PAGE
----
Nevertheless, my concerns over this controversy do not lie solely with the allegations laid against RSA Security. What concerns me most is the division among the information security community that this controversy is causing. Many peoples’ anger now seems to be focused on those on the other side of the debate, rather than examining the cause of that debate itself, namely the allegations that the US government is undermining the security protocols and tools that we are using to protect ourselves, our families, our businesses, and our nations.

As a speaker at the conference, I have struggled to decide which the better avenue to highlight my concerns is. As a non-US citizen, I am deemed a foreigner under US law and therefore do not have the same protections as US citizens do from NSA mass surveillance. Having considered the pros and cons of each side of the debate, I have decided to remain as a speaker and see how best I can raise my concerns with those attending the conference.

Information security is a challenging career choice for many. Not only does it require good technical skills, it can also be a demanding and stressful role. We can be seen by those within our own organizations as being a blocker to the business, as we insist on proper security controls being in place. We are faced with the challenges of protecting our systems against various threats, be they external, malicious insiders, or careless users. We also have to ensure compliance with various legal and regulatory requirements, audit requirements, and business demands. All the aforementioned has to be done as businesses and technological requirements constantly change.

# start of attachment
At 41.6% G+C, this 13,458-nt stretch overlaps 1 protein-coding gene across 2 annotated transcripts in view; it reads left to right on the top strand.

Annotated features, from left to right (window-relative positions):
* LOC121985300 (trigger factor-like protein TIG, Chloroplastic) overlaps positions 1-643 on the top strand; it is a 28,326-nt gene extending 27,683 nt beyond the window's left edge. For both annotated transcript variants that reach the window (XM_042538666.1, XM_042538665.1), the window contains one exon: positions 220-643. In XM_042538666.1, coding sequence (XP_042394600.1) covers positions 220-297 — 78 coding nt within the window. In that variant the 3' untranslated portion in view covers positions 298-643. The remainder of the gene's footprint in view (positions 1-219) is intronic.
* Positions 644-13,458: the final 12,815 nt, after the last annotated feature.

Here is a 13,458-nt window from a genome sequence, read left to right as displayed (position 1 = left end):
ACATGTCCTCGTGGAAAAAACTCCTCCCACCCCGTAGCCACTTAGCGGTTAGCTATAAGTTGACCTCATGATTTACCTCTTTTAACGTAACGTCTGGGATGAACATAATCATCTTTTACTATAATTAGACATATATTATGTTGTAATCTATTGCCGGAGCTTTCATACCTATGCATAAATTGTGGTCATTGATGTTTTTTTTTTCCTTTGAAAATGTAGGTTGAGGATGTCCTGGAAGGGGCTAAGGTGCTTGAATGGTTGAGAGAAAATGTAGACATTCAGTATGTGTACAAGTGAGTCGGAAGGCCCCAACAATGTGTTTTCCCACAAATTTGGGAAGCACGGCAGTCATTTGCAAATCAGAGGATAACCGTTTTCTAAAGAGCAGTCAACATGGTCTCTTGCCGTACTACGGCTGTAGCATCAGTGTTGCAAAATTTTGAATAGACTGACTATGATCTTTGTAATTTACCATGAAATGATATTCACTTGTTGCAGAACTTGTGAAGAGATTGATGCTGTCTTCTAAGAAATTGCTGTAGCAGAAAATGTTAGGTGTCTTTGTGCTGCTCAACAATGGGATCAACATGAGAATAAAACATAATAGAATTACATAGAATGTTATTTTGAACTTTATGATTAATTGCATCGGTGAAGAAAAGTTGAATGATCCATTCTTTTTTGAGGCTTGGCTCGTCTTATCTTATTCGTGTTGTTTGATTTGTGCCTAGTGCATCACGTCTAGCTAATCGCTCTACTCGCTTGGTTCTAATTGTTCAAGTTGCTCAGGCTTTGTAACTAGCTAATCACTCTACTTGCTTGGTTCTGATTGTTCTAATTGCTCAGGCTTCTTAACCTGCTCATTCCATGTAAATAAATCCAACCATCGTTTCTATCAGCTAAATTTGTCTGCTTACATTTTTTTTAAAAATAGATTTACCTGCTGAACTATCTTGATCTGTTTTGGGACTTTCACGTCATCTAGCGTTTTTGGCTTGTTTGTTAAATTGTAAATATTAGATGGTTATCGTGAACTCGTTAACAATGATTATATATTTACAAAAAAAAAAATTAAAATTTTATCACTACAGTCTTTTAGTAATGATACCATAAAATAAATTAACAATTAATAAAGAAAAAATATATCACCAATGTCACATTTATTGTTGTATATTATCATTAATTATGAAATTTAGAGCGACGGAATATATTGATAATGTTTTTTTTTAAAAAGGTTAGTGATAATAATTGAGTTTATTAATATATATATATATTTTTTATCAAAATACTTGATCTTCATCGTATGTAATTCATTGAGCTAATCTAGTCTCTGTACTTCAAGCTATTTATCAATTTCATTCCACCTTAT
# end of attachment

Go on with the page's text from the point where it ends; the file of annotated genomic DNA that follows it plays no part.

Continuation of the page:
Because so much is demanded of us in our roles, I believe we also place a high demand on ourselves, each other, and the vendors that we work with. Should any one of us not meet those expectations, then the industry can react in a very negative way. Should an organization suffer a security breach, the finger of blame is often pointed at that organization for some perceived failure that allowed the attackers to breach their systems. We often forget that the breached organization is the victim of the attack and that perhaps the majority of the blame should lie with those who carry them out.

History has shown that communities, or countries, that suffer internal conflict can lose focus on their common goal, resulting in individuals being hurt and grudges being harbored for years. Our focus should not be aimed on who has the higher moral ground over this controversy, but how we as a community can work together to make the internet a safe and secure environment for all.


Brian Honan is an independent security consultant (BH Consulting) based in Dublin, Ireland, and is recognized as an industry expert on information security. He is COO of the Common Assurance Maturity Model and founder and head or IRISSCERT, which is Ireland's first CERT. Honan also sits on the Technical Advisory Board for a number of innovative information security companies and is on the board of the UK and Irish Chapter of the Cloud Security Alliance (CSA). He is author of the book ISO 27001 in a Windows Environment and is regularly published in a number of industry-recognized publications. Honan is also the European editor for the SANS Institute's weekly SANS NewsBites, a semi-weekly electronic newsletter.